The commission announced
Thursday that this year's debates will
take place at the John F. Kennedy
Library and University of
Massachusetts in Boston on Oct. 3,
Wake Forest University in Winston-
Salem, N.C., on Oct. 1 i and

Washington University in St. Louis on
Oct. 17.
A vice-presidential debate will be
held on Oct. 5 at Centre College in
Danville, Ky.
In 1992, the East Lansing university
hosted the last of three debates between
Bill Clinton, George Bush and Ross
Perot. Washington University also host-
ed a debate in 1992, and Michigan State
had hoped to copy the St. Louis
school's success at getting a return
engagement.
But Michigan State's bid didn't make
the final cut.
Although presidential candidates in
both parties are now focused on Iowa
and New Hampshire, they recognize
Michigan could play a huge role if chal-
lengers pull off early upsets and
Michigan becomes a last stand for
some candidates, said David Rohde,
Michigan State political science profes-
sor.
"The way that George Bush's nomi-
nation could unravel, if it's going to
unravel ... (is to) lose in New
Hampshire and lose again in
Delaware," Rohde said.
If that happens and U.S. Sen. John
McCain does well in South Carolina
and his home state of Arizona, he could
conceivably win Michigan, possibly
derailing Bush for good.
Bush still holds a sizable lead over
McCain in recent Michigan polls. But
the Texas governor earlier this week
agreed to handle another commitment
by phone so he could take part in
Monday's debate.
Steve Forbes, Gary Bauer, Alan
Keyes, Orrin Hatch and McCain also
will participate. McCain plans to hold a
town hall meeting Monday afternoon at
Hope College in Holland before the
debate, while Forbes will stop in the
Grand Rapids suburb of Wyoming on
Monday morning to call for more
school choice.

DETROIT (AP) - Dow Corning Corp. and lawyers
for women who sued the company over silicone breast
implants appealed yesterday for a federal judge to over-
turn a ruling they said could unravel the complicated set-
tlement plan.
The appeal asks U.S. District Judge Denise Page Hood to
throw out federal Bankruptcy Judge Arthur Spector's Dec. 21
ruling letting women who voted against the $3.2 billion set-
tlement to sue Dow Corning's corporate parents.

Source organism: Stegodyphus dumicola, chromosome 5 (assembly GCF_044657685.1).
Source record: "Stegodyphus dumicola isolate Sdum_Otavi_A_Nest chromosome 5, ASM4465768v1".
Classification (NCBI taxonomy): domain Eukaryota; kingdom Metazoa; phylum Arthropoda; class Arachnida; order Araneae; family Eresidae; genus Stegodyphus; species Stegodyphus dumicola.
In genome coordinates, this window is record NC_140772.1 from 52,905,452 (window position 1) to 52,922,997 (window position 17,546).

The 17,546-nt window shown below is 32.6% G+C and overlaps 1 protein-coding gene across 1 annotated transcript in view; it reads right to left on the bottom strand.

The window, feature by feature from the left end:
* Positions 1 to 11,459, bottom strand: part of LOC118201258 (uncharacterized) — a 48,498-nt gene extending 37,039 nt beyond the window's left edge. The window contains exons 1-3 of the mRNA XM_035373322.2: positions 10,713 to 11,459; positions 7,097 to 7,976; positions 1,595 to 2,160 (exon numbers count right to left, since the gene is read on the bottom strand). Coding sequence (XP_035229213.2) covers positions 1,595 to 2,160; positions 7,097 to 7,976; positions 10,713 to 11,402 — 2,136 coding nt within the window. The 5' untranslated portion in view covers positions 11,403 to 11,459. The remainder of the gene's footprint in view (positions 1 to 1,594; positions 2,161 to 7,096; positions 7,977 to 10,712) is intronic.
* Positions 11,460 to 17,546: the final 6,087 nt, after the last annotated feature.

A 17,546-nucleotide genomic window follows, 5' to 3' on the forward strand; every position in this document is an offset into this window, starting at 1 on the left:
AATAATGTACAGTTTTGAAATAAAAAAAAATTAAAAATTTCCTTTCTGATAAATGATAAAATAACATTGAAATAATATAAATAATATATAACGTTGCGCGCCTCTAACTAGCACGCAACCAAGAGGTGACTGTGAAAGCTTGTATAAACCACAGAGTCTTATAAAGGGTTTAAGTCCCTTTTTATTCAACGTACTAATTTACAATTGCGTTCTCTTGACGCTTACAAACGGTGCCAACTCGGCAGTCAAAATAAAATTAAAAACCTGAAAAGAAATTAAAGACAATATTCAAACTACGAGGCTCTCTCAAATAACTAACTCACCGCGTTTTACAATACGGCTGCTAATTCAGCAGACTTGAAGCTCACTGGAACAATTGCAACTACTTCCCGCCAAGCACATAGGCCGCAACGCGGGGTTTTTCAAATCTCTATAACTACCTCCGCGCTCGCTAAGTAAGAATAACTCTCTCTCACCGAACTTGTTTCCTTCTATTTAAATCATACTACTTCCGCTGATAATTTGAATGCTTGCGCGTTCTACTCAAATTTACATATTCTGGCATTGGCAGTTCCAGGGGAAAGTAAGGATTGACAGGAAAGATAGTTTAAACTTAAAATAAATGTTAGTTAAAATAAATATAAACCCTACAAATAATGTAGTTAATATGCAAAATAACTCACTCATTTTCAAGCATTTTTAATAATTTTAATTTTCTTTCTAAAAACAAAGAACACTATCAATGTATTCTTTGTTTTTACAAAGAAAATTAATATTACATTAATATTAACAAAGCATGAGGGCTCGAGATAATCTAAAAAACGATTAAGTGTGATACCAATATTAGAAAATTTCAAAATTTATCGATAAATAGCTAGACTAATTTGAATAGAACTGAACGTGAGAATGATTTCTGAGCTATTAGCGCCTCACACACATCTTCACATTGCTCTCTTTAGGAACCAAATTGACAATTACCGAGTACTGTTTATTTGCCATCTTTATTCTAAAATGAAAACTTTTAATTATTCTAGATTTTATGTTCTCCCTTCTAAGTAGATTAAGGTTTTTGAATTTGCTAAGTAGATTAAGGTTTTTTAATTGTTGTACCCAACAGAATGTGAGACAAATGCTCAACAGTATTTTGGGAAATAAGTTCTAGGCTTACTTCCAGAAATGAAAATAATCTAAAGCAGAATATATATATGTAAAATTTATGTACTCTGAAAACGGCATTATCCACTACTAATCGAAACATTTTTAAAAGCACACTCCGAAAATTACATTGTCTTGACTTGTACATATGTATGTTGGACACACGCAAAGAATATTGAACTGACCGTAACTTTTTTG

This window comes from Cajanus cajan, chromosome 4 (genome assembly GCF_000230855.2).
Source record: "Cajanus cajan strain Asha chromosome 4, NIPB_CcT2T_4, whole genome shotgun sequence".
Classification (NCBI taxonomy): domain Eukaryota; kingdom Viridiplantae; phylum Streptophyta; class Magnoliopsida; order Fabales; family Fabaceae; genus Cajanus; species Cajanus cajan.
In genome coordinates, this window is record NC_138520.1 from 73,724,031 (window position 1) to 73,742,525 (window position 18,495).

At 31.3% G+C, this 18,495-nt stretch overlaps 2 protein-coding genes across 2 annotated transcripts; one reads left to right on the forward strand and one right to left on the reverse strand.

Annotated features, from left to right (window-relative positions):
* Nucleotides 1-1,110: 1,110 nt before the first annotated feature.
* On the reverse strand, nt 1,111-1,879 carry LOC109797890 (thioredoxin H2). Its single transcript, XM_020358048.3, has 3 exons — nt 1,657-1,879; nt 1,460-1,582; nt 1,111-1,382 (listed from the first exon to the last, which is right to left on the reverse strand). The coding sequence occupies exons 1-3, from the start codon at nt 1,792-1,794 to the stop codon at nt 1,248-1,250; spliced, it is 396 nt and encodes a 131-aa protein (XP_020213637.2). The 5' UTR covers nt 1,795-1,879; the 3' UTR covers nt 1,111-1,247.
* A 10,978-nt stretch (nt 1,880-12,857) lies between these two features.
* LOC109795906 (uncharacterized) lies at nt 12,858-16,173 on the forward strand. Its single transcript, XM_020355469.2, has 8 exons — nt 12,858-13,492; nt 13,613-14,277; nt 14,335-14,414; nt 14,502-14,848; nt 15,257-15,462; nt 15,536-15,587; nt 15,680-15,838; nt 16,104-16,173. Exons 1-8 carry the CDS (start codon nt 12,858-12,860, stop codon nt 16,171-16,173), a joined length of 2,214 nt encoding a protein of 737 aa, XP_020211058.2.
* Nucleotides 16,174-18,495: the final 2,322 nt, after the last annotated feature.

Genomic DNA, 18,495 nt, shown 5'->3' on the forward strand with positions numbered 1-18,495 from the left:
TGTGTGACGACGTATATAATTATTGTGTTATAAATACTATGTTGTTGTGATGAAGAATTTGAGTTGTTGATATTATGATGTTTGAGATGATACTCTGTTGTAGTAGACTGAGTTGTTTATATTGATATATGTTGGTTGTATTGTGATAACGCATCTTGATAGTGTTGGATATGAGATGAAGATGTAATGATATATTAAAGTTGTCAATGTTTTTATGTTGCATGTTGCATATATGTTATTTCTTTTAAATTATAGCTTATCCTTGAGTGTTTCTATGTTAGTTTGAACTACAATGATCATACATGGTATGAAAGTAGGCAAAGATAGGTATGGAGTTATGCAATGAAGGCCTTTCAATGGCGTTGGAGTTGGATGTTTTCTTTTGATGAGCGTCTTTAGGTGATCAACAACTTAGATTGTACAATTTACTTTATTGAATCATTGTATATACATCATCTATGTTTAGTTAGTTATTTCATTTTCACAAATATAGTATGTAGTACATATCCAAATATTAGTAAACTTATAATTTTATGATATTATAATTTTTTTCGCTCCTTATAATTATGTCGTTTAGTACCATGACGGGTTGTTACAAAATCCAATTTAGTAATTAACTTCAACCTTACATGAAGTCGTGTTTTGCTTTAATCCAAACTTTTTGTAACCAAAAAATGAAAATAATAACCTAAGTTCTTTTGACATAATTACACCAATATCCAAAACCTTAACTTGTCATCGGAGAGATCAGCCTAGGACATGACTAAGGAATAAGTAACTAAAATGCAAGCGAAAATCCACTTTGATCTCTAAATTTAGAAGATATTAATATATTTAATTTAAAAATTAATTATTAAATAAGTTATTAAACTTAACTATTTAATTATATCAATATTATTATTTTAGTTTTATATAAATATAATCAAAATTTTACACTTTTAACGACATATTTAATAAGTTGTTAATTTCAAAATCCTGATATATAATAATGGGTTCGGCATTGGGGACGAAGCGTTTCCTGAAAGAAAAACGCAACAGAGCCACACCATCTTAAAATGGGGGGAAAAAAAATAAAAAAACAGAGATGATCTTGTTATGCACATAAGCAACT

The settlement had barred further lawsuits against Dow
Chemical and Corning Corp. over silicone implants. That
clause is among keys to the settlement, part of a $4.5 billion
bankruptcy reorganization plan for Dow Corning. ,
Dow Corning and the Tort Claimants Committee - repre-
senting thousands of women.with silicone implants the com-
pany once made - had called Spector's ruling confusing and
a potential catalyst of more litigation.
The company and the claimants committee has called the
"third-party release" clause "fundamental" to the settlement
plan overwhelmingly approved after years of contentious
negotiations.

"Without the third-party release, there is no closure of
breast implant litigation against our shareholders or Dow
Corning," Gary Anderson, Dow Corning's chair and chief
executive, said in a statement yesterday.
To him, the settlement plan as filed "provides a fair and
equitable way for women with breast implants to have their
day in court."
"Both the TCC and Dow Corning are committed to resole
ing this last remaining issue so that we can rapidly implemem
the (settlement plan) and begin processing and payment (9
claims as soon as possible," said Ralph Knowles of the
claimants committee.
Spector ruled last month he lacked the power to relea@
Dow Chemical and Corning, and that the plan didn't appea
designed to grant such a release anyway. Dow Corning dis
puted both points.
Spector's opinion also said women who voted to approve
the settlement would be barred from suing the companies. Itz
unclear how many women his opinion might affect; 112,774
women voted on the plan last year, with 94 percent approv-
ng.